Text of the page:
A Wood resident who said they were not involved in the party said they saw approximately 50 people on the first floor alone, while Boyer confirmed that the party “was on all floors of Wood House.” Wood has three floors and a basement.

According to a CSS report, students quickly dispersed upon seeing the officers, “some running directly into officers in their panic.” The report also stated that a beer pong table had been set up in a common area.

The officers did not identify any students at the scene, Boyer said.

Several residents of Wood House who said they did not attend the party discussed the challenges of being associated with Friday’s event. “It is wildly frustrating and upsetting to be automatically implicated in the pernicious rumors that have been circulating throughout campus,” one student said. 

“I have not enjoyed receiving hateful glares by those who have contrived wholly unfounded assumptions about my involvement as a resident,” they continued.

Another Wood resident said they were “equally as appalled at the events in Wood on Friday night” as other students on campus. “I immediately took steps to distance myself from the large first floor gathering and was upstairs for the duration,” the student said. “While I can understand the frustration from other campus members, I can say with certainty that a majority of Wood residents, myself included, recognized the danger of the situation and played no part in the large downstairs gathering.” (The Record could not independently verify the percentage of Wood residents who attended the party.)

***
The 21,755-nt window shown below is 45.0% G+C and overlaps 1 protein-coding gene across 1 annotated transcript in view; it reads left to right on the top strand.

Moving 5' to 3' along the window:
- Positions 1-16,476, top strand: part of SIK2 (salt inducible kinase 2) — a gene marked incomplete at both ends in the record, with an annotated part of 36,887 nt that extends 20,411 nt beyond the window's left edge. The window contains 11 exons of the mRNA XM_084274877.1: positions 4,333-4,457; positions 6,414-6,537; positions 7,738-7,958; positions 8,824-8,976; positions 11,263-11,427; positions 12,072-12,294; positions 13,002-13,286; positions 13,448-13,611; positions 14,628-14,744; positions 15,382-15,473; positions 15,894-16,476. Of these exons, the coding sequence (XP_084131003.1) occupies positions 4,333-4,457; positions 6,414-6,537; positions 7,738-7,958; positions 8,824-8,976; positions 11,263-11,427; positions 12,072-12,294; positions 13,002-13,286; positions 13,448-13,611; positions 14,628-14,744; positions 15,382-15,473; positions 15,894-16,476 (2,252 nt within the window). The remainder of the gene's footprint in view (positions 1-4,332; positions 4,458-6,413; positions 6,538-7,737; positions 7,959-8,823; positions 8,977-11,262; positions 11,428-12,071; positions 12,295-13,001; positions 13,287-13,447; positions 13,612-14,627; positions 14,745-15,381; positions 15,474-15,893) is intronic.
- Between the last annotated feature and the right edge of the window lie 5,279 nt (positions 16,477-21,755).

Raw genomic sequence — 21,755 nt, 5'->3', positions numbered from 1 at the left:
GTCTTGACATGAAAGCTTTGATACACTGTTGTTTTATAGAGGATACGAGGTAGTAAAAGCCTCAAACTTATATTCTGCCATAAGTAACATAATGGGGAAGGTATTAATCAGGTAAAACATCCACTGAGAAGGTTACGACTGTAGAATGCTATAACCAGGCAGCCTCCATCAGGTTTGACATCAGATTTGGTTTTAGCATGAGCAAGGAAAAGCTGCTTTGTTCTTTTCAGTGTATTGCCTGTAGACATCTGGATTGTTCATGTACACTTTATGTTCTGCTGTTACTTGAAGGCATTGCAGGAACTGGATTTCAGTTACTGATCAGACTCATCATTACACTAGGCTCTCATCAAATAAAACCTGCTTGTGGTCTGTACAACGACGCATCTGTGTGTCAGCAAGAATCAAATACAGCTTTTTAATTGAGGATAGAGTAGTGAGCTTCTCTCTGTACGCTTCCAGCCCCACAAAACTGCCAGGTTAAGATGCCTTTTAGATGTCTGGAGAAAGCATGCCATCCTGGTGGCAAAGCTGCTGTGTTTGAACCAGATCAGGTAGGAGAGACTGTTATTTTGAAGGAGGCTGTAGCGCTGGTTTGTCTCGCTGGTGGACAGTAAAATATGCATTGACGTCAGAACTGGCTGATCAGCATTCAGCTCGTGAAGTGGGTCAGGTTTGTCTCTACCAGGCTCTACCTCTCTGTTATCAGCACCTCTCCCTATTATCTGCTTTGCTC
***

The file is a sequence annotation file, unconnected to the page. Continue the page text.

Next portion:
Sandstrom also expressed concern about the potential stigmatization of party attendees. “Students who [attended the party] will face the consequences of having made a bad decision,” she said. “But making a bad decision does not make someone a bad person.”

“I hope the campus can lower the temperature on the rhetoric, avoid drawing conclusions without full facts, and allow for individual members to make mistakes, face the consequences of those mistakes, and learn from them with grace,” she added. 

College continues investigation

Sandstrom told the Record on Tuesday that “there have been a number of students who have come forward to acknowledge that they were at the gathering at Wood House.” She declined to provide a specific number, citing the fact that “communication” is ongoing.

“None of these students has yet received an official letter from the Dean’s Office explaining consequences yet,” she said. “That will be happening soon. As described in our COVID guidelines, students who attend a large gathering will be required to transition to remote learning.”

As the investigation proceeds, “CSS is working with access records, several witness statements, team rosters, numerous phone tips, [and] invites to the party,” Boyer said.

Sandstrom and Boyer declined to answer whether the College will use Wi-Fi data in order to track students from Friday’s incident. According to the Office for Information Technology, Wi-Fi data may be accessed only in situations involving legal action, College business needs, or “the health and/or safety of an individual or group.”